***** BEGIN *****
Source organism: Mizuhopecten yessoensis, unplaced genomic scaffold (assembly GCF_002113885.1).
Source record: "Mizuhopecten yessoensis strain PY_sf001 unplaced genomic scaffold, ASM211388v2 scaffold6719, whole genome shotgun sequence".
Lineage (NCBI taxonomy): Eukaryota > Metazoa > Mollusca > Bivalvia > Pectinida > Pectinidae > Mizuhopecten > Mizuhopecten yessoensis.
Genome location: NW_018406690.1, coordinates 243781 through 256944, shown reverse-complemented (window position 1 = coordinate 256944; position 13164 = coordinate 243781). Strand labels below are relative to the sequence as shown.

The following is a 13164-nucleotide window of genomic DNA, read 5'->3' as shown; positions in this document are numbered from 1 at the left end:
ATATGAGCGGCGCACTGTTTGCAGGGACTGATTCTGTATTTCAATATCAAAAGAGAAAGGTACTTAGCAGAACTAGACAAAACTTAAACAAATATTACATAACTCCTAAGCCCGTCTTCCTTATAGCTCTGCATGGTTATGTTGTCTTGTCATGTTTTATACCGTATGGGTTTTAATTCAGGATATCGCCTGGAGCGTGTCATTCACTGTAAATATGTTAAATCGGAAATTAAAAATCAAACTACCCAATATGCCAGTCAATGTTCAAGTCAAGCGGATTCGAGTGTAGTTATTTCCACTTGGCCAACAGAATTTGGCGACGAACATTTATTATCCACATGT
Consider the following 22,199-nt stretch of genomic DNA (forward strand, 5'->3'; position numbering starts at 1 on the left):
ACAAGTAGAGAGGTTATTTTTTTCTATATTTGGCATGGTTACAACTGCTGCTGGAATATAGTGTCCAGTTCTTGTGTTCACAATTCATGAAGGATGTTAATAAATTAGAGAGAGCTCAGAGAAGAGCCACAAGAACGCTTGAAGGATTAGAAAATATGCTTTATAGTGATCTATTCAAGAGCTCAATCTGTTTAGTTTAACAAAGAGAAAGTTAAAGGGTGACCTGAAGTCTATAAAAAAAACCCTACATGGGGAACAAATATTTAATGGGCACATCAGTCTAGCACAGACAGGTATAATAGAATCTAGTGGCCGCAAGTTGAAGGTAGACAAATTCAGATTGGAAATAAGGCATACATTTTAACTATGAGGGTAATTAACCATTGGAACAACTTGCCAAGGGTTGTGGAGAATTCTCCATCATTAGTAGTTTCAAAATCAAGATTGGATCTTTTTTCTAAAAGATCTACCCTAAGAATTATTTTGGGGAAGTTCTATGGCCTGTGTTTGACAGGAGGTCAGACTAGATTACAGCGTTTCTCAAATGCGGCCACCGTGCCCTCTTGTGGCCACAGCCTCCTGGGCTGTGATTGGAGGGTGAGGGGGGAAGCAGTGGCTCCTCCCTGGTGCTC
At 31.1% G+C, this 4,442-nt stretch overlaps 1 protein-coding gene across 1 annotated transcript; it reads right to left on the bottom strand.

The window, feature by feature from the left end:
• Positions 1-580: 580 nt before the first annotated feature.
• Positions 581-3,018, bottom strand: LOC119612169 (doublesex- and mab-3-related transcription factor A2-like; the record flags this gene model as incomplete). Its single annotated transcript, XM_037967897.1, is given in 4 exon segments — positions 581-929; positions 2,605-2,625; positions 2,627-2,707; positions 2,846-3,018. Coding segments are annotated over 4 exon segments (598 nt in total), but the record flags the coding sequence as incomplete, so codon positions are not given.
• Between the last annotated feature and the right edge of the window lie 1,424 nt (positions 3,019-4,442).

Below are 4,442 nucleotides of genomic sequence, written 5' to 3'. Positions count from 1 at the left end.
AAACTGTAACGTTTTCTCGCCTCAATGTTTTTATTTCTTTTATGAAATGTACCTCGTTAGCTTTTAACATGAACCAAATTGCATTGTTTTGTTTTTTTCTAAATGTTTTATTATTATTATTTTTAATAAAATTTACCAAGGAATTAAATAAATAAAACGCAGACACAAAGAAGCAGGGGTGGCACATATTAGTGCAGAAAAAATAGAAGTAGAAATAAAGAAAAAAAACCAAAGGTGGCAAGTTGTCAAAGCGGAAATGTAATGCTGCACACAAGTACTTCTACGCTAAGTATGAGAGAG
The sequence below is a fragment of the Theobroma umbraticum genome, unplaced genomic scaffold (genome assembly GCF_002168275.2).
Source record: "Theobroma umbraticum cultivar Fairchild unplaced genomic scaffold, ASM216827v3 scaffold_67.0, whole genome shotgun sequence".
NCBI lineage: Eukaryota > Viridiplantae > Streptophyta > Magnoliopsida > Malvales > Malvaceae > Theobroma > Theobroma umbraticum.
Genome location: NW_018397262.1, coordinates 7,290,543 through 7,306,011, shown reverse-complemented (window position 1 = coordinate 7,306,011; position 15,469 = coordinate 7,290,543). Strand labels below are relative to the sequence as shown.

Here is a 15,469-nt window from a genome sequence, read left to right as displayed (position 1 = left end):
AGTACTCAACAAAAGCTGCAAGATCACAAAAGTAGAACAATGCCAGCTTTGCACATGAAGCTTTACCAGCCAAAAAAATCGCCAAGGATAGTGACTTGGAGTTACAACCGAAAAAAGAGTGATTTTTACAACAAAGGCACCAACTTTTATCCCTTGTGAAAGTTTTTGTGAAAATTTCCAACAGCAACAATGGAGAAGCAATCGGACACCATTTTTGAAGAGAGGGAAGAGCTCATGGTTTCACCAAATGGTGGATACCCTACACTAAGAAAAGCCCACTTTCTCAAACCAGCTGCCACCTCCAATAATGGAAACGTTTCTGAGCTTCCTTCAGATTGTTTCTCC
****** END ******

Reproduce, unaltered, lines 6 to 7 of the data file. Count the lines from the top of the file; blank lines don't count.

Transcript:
ATATGAGCGGCGCACTGTTTGCAGGGACTGATTCTGTATTTCAATATCAAAAGAGAAAGGTACTTAGCAGAACTAGACAAAACTTAAACAAATATTACATAACTCCTAAGCCCGTCTTCCTTATAGCTCTGCATGGTTATGTTGTCTTGTCATGTTTTATACCGTATGGGTTTTAATTCAGGATATCGCCTGGAGCGTGTCATTCACTGTAAATATGTTAAATCGGAAATTAAAAATCAAACTACCCAATATGCCAGTCAATGTTCAAGTCAAGCGGATTCGAGTGTAGTTATTTCCACTTGGCCAACAGAATTTGGCGACGAACATTTATTATCCACATGT
Consider the following 22,199-nt stretch of genomic DNA (forward strand, 5'->3'; position numbering starts at 1 on the left):